In This Issue...
Broody Ducks and Naughty Drakes
Testing an Urban Legend
The Month in Photos!
Get to Know Your Predators: Northern Goshawk
Reader Poll #16
Get to Know
Your Predators: Northern Goshawk
Northern Goshawk weighs anywhere between 1˝ to 3 pounds, and
they are ferocious killers.
hawks hunt over open areas, goshawks tend to hunt within
forests, flying beneath the canopy in pursuit of prey.
Pekin is your favorite?
Results of Reader Poll #15
some of your favorite movies that feature ducks, geese, or
swans in lead, supporting, or cameo roles?
Fly Away Home
care for being nice. All he wants is to be left alone to count his
precious pennies. But while out walking, Troll meets a newly-hatched
duck who thinks Troll is his mother and follows him home. "Quack
quack quack. Quackadack quack," says the baby duck. Taking pity,
Troll eventually agrees to give him a home.
Troll slips out to steal some more pennies and Quackadack Duck
follows behind. The young duck is quickly snatched and locked up by
an opportunistic store owner. Troll tries to free his friend from
the cage, but the only way is to buy him back. Not keen to part with
his pennies, Troll returns home alone.
troubled night Troll resolves to spend his money and liberate his
friend. But the cage is empty -- Quackadack is gone! In a state of
despair, his heartstrings tugged, Troll donates his pennies to a
little girl wishing to free another duck from the store. On
returning to his hole, who should Troll meet but Quackadack Duck!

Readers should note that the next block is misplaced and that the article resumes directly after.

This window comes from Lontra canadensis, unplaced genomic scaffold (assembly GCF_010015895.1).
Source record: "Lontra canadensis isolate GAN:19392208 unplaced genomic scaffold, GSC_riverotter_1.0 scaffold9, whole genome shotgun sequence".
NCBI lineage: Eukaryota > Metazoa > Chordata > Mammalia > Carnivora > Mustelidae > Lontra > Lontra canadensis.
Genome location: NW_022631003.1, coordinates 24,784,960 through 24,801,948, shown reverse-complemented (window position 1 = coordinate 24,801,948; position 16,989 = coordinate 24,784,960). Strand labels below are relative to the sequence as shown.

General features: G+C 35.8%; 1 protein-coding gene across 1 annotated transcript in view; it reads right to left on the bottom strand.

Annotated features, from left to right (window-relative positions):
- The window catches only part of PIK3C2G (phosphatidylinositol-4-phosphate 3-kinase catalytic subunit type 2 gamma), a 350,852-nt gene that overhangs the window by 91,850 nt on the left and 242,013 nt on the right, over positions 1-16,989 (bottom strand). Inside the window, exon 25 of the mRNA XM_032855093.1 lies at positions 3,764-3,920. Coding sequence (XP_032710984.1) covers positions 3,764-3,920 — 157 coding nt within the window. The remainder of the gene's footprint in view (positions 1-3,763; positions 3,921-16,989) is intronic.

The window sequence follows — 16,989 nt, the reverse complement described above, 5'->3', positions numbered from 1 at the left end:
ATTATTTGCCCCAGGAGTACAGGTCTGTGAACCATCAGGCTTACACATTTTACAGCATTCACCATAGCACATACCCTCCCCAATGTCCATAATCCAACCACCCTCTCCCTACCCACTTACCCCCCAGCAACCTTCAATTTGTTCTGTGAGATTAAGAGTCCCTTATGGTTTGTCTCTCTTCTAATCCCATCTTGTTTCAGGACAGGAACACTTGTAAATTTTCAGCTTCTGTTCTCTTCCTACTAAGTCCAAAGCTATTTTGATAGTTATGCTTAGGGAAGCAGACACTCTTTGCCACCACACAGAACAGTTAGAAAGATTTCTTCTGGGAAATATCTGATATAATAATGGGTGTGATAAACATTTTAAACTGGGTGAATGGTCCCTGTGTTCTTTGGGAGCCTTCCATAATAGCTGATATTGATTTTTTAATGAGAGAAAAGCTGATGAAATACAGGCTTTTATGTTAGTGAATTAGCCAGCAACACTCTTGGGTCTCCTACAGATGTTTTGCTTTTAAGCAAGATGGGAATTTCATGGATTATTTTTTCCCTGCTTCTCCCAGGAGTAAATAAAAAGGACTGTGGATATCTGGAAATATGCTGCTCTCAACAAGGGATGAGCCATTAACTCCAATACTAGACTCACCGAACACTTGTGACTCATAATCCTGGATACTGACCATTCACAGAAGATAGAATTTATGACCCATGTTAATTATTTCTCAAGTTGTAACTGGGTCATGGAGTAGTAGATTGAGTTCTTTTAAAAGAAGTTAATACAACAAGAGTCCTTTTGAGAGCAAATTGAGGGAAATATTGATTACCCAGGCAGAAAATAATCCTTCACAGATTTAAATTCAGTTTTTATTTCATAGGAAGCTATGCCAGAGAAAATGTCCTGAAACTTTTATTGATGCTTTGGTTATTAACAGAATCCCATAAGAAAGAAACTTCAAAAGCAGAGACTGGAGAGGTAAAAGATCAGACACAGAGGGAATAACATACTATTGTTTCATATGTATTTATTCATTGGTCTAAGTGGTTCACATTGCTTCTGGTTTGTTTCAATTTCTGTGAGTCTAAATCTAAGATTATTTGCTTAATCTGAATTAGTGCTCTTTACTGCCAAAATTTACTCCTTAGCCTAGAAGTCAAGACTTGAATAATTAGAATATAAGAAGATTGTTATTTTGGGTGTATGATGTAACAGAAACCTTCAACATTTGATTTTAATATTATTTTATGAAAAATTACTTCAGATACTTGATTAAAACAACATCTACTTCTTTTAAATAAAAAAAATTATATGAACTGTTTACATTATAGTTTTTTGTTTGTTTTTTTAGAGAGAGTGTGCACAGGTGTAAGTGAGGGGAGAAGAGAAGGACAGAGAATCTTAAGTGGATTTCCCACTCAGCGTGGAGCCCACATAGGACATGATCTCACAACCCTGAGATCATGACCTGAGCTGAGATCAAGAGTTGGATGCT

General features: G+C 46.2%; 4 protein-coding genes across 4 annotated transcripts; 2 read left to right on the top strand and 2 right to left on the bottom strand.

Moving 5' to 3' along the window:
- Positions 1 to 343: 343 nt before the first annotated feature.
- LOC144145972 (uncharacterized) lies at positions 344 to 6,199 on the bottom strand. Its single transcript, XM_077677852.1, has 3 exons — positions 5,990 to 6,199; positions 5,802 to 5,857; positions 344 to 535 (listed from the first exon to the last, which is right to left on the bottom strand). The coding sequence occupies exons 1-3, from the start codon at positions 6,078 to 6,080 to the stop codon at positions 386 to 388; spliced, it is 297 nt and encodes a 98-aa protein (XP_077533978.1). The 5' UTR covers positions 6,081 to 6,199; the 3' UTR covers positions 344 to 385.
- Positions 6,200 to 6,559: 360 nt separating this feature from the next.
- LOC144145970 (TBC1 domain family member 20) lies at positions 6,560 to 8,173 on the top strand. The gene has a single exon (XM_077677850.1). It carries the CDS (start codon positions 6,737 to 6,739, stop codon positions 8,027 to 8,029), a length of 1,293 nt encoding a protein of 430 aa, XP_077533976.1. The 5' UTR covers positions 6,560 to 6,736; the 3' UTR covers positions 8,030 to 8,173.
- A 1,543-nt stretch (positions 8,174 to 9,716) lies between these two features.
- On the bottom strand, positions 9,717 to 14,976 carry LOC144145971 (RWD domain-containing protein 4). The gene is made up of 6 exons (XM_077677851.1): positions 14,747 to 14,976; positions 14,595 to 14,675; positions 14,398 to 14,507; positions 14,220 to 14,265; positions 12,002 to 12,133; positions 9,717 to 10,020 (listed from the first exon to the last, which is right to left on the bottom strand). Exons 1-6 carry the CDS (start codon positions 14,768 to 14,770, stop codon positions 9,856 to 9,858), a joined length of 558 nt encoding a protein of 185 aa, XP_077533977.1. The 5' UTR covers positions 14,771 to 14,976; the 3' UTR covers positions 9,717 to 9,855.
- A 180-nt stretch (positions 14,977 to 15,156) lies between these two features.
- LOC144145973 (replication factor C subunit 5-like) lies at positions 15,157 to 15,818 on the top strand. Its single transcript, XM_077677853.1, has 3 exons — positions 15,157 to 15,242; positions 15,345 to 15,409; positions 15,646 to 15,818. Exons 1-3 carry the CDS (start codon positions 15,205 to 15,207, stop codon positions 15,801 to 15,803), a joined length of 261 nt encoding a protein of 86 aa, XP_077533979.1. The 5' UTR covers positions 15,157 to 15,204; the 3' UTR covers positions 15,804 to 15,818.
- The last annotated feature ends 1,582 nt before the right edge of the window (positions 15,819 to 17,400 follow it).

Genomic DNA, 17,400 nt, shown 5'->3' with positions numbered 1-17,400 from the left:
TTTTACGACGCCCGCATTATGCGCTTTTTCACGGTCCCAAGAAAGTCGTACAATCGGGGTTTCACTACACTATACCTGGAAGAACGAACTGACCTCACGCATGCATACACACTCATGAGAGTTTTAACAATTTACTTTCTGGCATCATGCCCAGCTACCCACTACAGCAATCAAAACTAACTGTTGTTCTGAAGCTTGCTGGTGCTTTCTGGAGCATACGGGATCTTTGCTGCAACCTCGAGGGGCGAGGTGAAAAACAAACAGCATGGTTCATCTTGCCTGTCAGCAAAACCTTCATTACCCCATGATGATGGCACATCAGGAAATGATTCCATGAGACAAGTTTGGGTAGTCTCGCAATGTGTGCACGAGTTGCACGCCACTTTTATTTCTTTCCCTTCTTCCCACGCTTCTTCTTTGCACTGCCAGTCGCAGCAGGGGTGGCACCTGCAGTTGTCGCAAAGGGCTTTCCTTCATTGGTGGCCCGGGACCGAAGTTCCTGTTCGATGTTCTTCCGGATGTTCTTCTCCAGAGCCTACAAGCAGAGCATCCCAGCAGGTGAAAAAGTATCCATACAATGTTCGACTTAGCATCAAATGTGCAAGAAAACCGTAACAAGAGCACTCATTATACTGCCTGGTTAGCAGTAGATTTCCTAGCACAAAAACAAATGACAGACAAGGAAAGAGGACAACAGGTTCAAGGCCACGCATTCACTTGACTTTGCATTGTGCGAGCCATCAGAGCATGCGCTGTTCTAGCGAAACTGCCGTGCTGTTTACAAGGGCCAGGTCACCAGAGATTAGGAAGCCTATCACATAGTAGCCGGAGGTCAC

His friend learned the art of escape by watching Troll.
In this comical
and heart-rending tale Allen Morgan creates characters that children
identify with and scenes they find hilarious.
our full recommended viewing/reading list, click
here. If you order from
Amazon.com by way of our web site, Majestic receives a
portion of the proceeds!
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Broody Ducks and Naughty
is here! And most of our incoming questions are concerned with
broody hens and misbehaving drakes. Here are a few tips to ease you
through the season
If your hen is broody
and wanting to sit on eggs that you don’t want her to hatch out,
then we have a few recommendations.
- Remove her daily
egg. She may get angry or upset, but, she will soon move onto
other activities. This is the tactic we use here at Majestic and
the hens here are all very happy. They never get broody or
attached to their eggs and they continue with their normal
routine. We highly recommend this strategy.
- If you haven’t
the heart to take away her eggs and you have drakes on the
premises, remove her first egg, use a marker to write the date
on the egg, then, addle the egg (shake the egg vigorously) and
place it back in the nest beneath her.
After laying her second egg, mark the date on it and shake it
vigorously and return it to the nest as well and then re-shake
the first egg again. Continue to do this routine until she stops
laying additional eggs or until you think her nest is full
Although addling the egg should prevent an embryo from
developing (even in a fertilized egg), we highly suggest
following up this tactic with a visual inspect. Candle the eggs
(hold them up to a flash light in an otherwise dark room) and be
sure you don’t see any red veins forming on the inner side of
she shell, or any small dark and moving areas forming inside of
the egg. If you see this, immediately remove the egg from the
nest and place it in your freezer for 24 hours and then discard
- Laying hens